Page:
Monday, January 2, 2012

Multimedia Monday: Viral Marketing and Mummers

This edition of Multimedia Monday is brought to you by the first installment of my advanced students' new textbook: "Viral Marketing."  Great opportunity to bring in some real life examples.

(For other videos, you can find all of the Multimedia Monday posts at this link. As always, I recommend using YouTube Downloader HD to save these and other videos if your classroom doesn't have Internet.)

After some beginning of class chit-chat ("How was your New Year? What did you do?"),  I played this clip for my kids.  Before I hit play, I asked them to think about what the ad was trying to sell.



They were pretty much horrified; at thirty-five seconds in they started really losing their shit.  If you're going to do this, please find a discreet way to take pictures of your students' faces because seriously, the reactions are priceless.  After it finished, I asked them a quick follow-up question.

"What is this commercial for?"

"iPad?"

"Mm, not quite.  Here's one more."



"Teacher, why he smile?"

"He really likes his blender."

I asked them again what the commercial was selling, and one of the more vocal students sussed on it right away this time.  "Ah! Mixer."

"Do you like these commercials?"

"Yes!"

"Why?"

I put some of their answers on the board, because in the book they have a mind map on the topic (eg, viral marketing) to fill out and they always like to do that part together.  I got responses like "funny," "unique," and "surprising."  We also talked about whether or not they're popular commercials, why they're popular, where we would see them, if they would show a video like this to their friends, and so forth.

I'm sure you could expand on it from here (have students write [and film?] their own "Will It Blend?" or other ad, eliciting Korean examples of viral marketing), but after this I just worked through the requisite pages in their textbook.  We also watched some more "Will It Blend?" videos.  All of these got really popular responses:




The iPad was the most popular one, but this was a pretty close second.





Also very well-received, plus it has brand recognition (SPAM) and gross-out factor.  This, the glow sticks, and the two I mentioned earlier were the most popular ones.  (I actually let them watch the iPad one again during a break.)




This is pretty talk-y in the middle, as he reads excerpts from Justin Bieber's autobiography.  Lower-level students might tune out, but intermediate and advanced students shouldn't have a problem.  The presenter has good enunciation and let's face it, it's Justin Bieber's autobiography.  We're not talking about Ulysses, here.  You'll want a camera for their reactions at 1:36 or thereabouts.





This one is also pretty talk-y, so lower-level students might disengage while the salesman is yammering on about the Fiesta.  But they thought the green-screened projections and final shot were pretty funny.



BONUS CULTURE POINTS FOLLOW-UP
(maybe not relevant if you're not from [near] Philadelphia)

Of course, not all of my students are in the advanced class with the textbook.  Since today was kind of a lost day (I can't really review anything on the first day of a new movie),  I also had a  Mummers Parade lesson.

I drew a grid on the board.  On the left hand side I put: "EAT," "DO," and "WEAR" each in their own row.  On the top I put "U.S." and "SOUTH KOREA" in their own column.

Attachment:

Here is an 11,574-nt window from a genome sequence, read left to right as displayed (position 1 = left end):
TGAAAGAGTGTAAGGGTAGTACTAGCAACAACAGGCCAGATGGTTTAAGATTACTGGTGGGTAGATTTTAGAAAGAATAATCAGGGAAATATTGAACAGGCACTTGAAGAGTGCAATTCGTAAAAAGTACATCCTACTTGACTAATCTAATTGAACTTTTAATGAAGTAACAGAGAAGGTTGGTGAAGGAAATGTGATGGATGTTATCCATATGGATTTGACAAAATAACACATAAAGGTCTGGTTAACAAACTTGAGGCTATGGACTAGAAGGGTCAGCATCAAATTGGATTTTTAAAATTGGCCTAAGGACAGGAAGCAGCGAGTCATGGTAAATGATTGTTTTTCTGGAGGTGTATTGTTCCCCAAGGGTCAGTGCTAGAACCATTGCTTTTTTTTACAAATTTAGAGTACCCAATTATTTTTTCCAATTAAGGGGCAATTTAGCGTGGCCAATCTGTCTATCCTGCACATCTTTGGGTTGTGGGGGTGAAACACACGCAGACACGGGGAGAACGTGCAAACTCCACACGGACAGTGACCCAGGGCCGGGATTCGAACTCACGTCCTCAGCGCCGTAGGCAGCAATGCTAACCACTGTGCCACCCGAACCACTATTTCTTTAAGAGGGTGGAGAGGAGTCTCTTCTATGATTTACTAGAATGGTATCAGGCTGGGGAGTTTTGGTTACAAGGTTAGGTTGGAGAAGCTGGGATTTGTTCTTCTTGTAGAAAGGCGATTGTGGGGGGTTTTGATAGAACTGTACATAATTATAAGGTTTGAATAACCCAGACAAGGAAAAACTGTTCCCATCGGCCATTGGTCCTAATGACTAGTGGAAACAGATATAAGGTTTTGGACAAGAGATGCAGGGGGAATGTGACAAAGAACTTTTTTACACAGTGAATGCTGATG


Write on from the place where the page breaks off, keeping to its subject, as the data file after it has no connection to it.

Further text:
If there had been more time for me to prep, I would have made up one of those "mix and mingle" worksheets, where each group has a select few pieces of information in a grid and they have to talk to everyone to fill out the whole thing.    Instead, we just talked it out: what does each country eat, do, and wear for New Year's?  (You'll probably also want pictures of funny hats, the ball in Times Square, noisemakers, and so forth.)  (I'll probably do all of these things tomorrow, assuming I have time to prep some things before I leave for work.)

This was a good opportunity to introduce myself, actually, since in my first two classes today I had a few completely new students who only knew my name.  I had them guess where I was from, and then explained that this is a New Year's tradition in my home (or "home") town:  people dress up in fancy costumes, play music, dance, and have a big parade in the city. (I skirted the fact that many of them are probably still wasted from New Year's Eve.)  I found this clip after a bit of digging (many of the other ones online are people's home videos so the quality isn't so great; this is an excerpt from the news coverage so there's very little ambient noise and the announcers are thankfully silent throughout).






I asked them basic "what" questions throughout to keep them from zoning out (while this was popular in some classes, it wasn't as popular as "Will It Blend?"): "What is his job?" and "What is that?" and "What animal is that?" and so forth.  I taught every single class today the words "mermaid" and "merman," productive!  I don't think I'll be teaching them to strut, but maybe we'll sing "Golden Slippers." ;)

The Mummers Parade is one of those things I don't realize I miss until it rolls around and I realize I can't just veg out in front of the TV on January first to watch it.  Of course, when I'm home, I don't park myself on the couch for the whole thing, but it's nice to be able to drift in and out of it.  So I do the next best thing I can: find clips from last year's parade online.

Happy New Year! 
새해 복 많이 받으세!


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